Chris Higgins is the author of The Blogger Abides and writes for This American Life, The Atlantic, Breakfast on Mars, and The Magazine. You can follow him at chrishiggins.com.
From the annals of weird internet history, I bring you "Frontier Psychiatrist," a music video by The Avalanches from 2001. The Avalanches use tons of samples to construct catchy, often bizarre songs. "Frontier Psychiatrist" itself reportedly contains samples from 37 spoken word records. This video, directed by Tom Kuntz and Mike Maguire, puts on a crazy mixed-media stage production to go along with the song. I thoroughly agree with one of the top YouTube comments on this video. As "CaptainPotWeed"... READ ON
In recent months, we've been reminded of teen bullying and suicide as a rising problem in the U.S. For example, I posted a Late Movies installment about the It Gets Better project. But this obviously isn't a new problem. A friend recently sent me this clip from the 1990 movie Pump Up the Volume, in which Christian Slater's character urges his radio audience (who are primarily social outcasts at their school) to reject suicide, despite their pain and torment. Okay, good message.
But it's a weird... READ ON
This one is from Order of the Phoenix.... READ ON
A "supercut" is not only a quality haircut from a national chain -- it's a type of video in which all instances of a particular word, phrase, or scenario are placed together, sometimes in sequence. No idea what I'm talking about? Watch on, and prepare for things to get weird.
Don Draper Says "What?"
This supercut claims to be an exhaustive compilation of every time Mad Men's Don Draper has said "What?" as a single line of dialogue. Beautiful and weird and...what?
See also: every cigarette... READ ON
Her Majesty Queen Beatrix of the Netherlands, according to Wikipedia, #830 in the Line of succession to the British throne.
Back in July, our own Will Treece pointed to the then-longest Wikipedia article: Licensed and localized editions of Monopoly. However, since then, the Monopoly page has been broken up into a series of shorter pages. I thought I'd check out what the current Top 20 list looks like today -- and it's totally bananas.
While most of the longest articles are themselves long lists... READ ON
What happens when a mini-orchestra performs the Mad Men theme song, gently mashed up with Nat "King" Cole's classic "Nature Boy"? Awesome jazz fantasticness. Also be aware -- it's performed in a single take, with no cuts or overdubs. BEHOLD:
Educational note: the Mad Men theme is actually an edit of "A Beautiful Mine" by RJD2. Huh. You learn something new every day, right? Here's how the band (apparently called Videos Recorded Live) describes the... READ ON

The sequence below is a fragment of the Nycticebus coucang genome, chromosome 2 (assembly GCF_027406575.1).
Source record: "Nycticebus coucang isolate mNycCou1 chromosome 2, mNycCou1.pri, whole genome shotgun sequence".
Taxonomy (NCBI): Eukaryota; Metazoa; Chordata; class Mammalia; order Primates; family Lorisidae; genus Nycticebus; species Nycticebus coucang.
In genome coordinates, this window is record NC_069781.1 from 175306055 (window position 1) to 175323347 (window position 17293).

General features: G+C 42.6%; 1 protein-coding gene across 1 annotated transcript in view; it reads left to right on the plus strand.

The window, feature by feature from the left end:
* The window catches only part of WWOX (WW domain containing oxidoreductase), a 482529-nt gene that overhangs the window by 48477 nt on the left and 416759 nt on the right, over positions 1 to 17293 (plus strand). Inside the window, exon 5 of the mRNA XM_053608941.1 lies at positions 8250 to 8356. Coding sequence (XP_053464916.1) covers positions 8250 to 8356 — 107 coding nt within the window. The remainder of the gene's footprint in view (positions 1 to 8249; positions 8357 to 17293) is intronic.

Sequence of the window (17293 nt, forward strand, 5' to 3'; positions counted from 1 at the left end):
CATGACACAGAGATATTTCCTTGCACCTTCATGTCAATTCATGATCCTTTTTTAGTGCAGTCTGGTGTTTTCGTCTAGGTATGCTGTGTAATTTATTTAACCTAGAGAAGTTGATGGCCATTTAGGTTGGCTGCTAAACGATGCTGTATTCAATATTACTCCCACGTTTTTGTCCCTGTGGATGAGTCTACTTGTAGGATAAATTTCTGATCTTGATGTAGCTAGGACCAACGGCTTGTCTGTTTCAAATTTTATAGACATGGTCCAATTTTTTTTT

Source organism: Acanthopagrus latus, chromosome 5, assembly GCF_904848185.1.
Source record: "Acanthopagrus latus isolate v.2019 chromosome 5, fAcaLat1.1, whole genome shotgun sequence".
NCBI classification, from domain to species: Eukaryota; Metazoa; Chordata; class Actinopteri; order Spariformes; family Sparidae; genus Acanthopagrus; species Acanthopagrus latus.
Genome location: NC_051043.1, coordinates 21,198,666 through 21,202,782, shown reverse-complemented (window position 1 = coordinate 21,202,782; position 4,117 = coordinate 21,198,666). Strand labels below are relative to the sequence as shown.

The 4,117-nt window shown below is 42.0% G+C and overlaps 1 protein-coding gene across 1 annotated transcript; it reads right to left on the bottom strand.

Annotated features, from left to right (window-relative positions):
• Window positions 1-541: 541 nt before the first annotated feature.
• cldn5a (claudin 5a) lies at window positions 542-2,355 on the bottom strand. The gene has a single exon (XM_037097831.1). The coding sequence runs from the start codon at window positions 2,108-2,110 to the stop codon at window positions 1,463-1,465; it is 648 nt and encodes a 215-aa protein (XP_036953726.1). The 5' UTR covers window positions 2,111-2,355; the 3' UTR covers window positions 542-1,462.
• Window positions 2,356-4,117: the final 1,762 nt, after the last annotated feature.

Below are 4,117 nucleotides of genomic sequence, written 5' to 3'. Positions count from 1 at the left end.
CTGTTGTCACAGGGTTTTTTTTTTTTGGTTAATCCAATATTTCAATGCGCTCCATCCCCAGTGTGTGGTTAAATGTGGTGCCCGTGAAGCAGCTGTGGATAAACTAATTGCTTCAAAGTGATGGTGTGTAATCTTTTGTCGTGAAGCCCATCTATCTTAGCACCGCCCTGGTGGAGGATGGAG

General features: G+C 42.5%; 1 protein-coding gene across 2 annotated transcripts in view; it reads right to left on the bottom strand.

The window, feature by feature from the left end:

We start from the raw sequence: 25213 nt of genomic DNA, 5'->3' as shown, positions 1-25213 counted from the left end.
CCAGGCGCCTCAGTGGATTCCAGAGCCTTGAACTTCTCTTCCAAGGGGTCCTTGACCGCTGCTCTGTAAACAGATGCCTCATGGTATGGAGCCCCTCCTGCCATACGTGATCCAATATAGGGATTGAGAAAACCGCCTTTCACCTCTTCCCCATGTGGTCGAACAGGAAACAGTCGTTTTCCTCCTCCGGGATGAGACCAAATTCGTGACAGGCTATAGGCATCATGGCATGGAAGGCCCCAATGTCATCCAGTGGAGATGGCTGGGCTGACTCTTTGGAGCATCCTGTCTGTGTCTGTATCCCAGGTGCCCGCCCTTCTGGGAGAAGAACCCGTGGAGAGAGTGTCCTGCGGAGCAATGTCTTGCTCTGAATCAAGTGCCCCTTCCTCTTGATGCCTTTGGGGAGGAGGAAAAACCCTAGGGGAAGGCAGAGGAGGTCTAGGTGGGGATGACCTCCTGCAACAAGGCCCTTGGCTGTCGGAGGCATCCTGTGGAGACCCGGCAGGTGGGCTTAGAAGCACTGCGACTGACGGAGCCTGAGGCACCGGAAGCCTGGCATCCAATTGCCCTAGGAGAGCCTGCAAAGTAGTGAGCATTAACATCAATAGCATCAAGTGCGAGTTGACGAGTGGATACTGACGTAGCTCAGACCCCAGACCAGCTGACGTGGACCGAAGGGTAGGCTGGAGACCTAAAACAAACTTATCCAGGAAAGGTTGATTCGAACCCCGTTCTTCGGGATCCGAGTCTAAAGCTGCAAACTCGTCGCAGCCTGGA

Spoiler alert: if you haven't seen 2007's There Will Be Blood, the video below is a massive spoiler -- in the best possible way. The creators turn TWBB into a sidescrolling Super Nintendo style game (sorry, not a playable game -- just a video) lasting just one minute. The original film is 158 minutes long, so this 158:1 compression is shockingly impressive -- particularly given that it seems to get all of the major plot points in there. If you have seen TWBB, you owe it to nerds everywhere to watch this... READ ON
Premiering Sunday, November 7, on the National Geographic Channel: Great Migrations. Set your DVRs -- the seven-part series is set to air at 8pm.
We live in a wonderful era for nature documentaries. In recent years we've seen mega documentaries like Planet Earth and Life capture headlines, and with good reason -- they featured stunning HD photography, huge budgets, and a compelling narrative. The latest mega nature documentary is Great Migrations from National Geographic, and it's a doozy. This... READ ON
If you've seen Mad Men, you've probably noticed books embedded within the show. In each season, period-appropriate books show up and sometimes even relate to major plot points (like Meditations in an Emergency and The Chrysanthemum and the Sword). The New York Public Library has been tweeting about these books and has now assembled a complete collection of the books shown onscreen (there are even screen-grabs at the bottom of the post!), along with some recommended reading beyond what has been featured... READ ON
Presented without comment: "In the desert, not only is mound-building incredibly difficult, but the bird population is incredibly sparse...and a mate is hard to find. Laid-up after an industrial accident, former motor mechanic Whimpey Reicheldt became a self-taught naturalist."
Sadly, the clip is so short, we don't find out much about Whimpey or his Malleefowl. You can learn a bit more about these animals in this video. Both videos are excerpts from the documentary Men and their Megapodes, which... READ ON
The word "unfriend" appeared in print all the way back in 1659.